On Monday, June 6th, NAWL joined the Family Violence Appellate Project ("FVAP"), along with 31 other co-signers, request for publication of 1st District Court of Appeal Case A.C. v. M.N.
On Thursday, June 2, the FVAP reached out to NAWL to sign on to their request for publication for the case A.C. v. M.N. from the 1st District Court of Appeal. FVAP had reached out to the survivor, she supported publication. See below for case details and reasons for supporting publication.
Wife and Husband each sought DVROs against the other. Wife’s request for a DVRO was granted based on the Court’s finding that Husband had engaged in a pattern of harassment and intimidation, including pressuring her to perform or agree to perform sexual activities and threatening to take the children away from her if she would not agree to his sexual demands. By contrast, Husband’s request was denied, based on findings that Wife’s actions, such as kneeing Husband in the groin and slapping him, did not constitute domestic violence because they were in response to Husband’s other threatening actions, which included trapping Wife in a room and taking her phone away. Husband appealed.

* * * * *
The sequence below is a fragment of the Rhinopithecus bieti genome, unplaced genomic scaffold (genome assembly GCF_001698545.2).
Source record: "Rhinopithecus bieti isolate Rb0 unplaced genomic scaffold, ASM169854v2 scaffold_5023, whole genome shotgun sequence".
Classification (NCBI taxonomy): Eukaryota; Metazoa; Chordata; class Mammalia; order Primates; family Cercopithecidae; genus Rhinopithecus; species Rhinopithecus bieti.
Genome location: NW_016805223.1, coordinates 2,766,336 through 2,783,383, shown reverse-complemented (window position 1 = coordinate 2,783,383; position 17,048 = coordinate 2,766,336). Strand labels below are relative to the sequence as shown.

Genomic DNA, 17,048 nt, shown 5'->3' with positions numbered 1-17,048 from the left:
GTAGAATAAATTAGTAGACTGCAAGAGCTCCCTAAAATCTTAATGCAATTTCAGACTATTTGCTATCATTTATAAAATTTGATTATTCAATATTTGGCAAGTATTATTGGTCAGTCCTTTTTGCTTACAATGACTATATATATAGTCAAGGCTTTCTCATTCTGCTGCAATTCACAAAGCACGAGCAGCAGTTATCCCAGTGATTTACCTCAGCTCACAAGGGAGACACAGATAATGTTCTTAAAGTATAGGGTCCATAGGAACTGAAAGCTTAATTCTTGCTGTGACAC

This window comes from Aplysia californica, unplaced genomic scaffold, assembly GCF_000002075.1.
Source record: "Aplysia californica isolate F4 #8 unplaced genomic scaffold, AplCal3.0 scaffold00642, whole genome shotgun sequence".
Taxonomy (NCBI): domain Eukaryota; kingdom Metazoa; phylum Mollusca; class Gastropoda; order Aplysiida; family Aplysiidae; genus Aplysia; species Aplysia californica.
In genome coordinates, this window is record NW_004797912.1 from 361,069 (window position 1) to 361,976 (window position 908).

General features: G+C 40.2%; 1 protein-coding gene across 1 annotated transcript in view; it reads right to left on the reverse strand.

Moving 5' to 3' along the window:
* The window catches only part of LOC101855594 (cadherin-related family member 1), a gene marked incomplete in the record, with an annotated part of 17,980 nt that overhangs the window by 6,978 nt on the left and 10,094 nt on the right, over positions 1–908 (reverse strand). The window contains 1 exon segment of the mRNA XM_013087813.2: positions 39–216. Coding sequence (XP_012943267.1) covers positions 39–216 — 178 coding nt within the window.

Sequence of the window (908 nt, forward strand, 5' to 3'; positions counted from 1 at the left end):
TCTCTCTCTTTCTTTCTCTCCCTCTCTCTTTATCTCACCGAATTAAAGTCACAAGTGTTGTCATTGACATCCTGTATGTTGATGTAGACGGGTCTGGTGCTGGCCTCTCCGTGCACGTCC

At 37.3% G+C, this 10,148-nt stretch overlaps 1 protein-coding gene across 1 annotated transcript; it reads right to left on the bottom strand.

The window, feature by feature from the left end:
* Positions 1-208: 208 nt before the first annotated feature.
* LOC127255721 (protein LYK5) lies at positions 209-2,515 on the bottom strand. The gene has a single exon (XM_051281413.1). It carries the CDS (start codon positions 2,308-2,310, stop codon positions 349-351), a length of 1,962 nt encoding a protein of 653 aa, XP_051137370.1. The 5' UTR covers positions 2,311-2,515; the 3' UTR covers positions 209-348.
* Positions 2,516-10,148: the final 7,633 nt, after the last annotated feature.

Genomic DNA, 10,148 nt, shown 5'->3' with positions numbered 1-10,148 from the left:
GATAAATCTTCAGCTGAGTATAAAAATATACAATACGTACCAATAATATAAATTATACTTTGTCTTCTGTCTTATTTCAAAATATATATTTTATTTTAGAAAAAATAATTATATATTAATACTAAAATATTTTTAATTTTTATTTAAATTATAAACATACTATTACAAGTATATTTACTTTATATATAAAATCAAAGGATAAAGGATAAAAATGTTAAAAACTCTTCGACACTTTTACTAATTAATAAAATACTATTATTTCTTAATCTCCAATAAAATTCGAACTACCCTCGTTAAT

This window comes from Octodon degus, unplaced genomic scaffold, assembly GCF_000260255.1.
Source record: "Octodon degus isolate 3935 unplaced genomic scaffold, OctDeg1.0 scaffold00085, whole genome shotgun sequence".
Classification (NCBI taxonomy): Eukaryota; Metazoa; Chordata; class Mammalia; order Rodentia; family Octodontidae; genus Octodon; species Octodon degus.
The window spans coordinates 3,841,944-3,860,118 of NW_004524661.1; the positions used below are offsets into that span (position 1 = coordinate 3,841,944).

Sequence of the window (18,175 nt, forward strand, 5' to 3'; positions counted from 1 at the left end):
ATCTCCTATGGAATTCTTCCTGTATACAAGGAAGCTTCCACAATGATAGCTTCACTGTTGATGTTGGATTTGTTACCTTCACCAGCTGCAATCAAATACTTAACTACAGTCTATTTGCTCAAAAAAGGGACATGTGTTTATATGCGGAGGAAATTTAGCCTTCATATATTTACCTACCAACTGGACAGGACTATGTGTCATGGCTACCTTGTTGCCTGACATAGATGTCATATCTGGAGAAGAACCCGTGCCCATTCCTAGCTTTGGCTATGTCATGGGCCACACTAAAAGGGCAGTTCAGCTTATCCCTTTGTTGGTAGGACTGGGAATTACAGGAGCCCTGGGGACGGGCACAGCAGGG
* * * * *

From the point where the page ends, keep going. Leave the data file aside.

Reasons Supporting Publication
It provides a good example of how trial courts should evaluate dueling allegations of abuse. Specifically, it focuses on examining the allegations not in isolation (e.g., wife kneeing husband in the groin) but rather in context of the other allegations (e.g., husband’s threatening behavior and preventing her from leaving the room).
It would be the first case to explain that in some circumstances seeking a DVRO may itself be abusive. Here, the opinion explains that Husband only sought the DVRO after Wife made it clear that she would not agree to comply with Husband’s sexual demands. As such, it was filed with the purpose to harass wife.
It clarifies that an abuser’s use of an audio recording “as leverage” against a victim may constitute harassment. Husband had recorded Wife admitting that she kneed him in the groin. The appellate court held that this recording was made, at least in part, to exert his control over wife. In particular, Wife can be heard on the recording “expressing her belief that Husband would use the recording to try to gain custody of their children should she seek divorce.” The circumstances also suggest that Wife “felt pressured to agree to being recorded” because she wanted to go to sleep, and she felt that Husband was using a prior domestic incident, discussed on the recording, as leverage for custody purposes.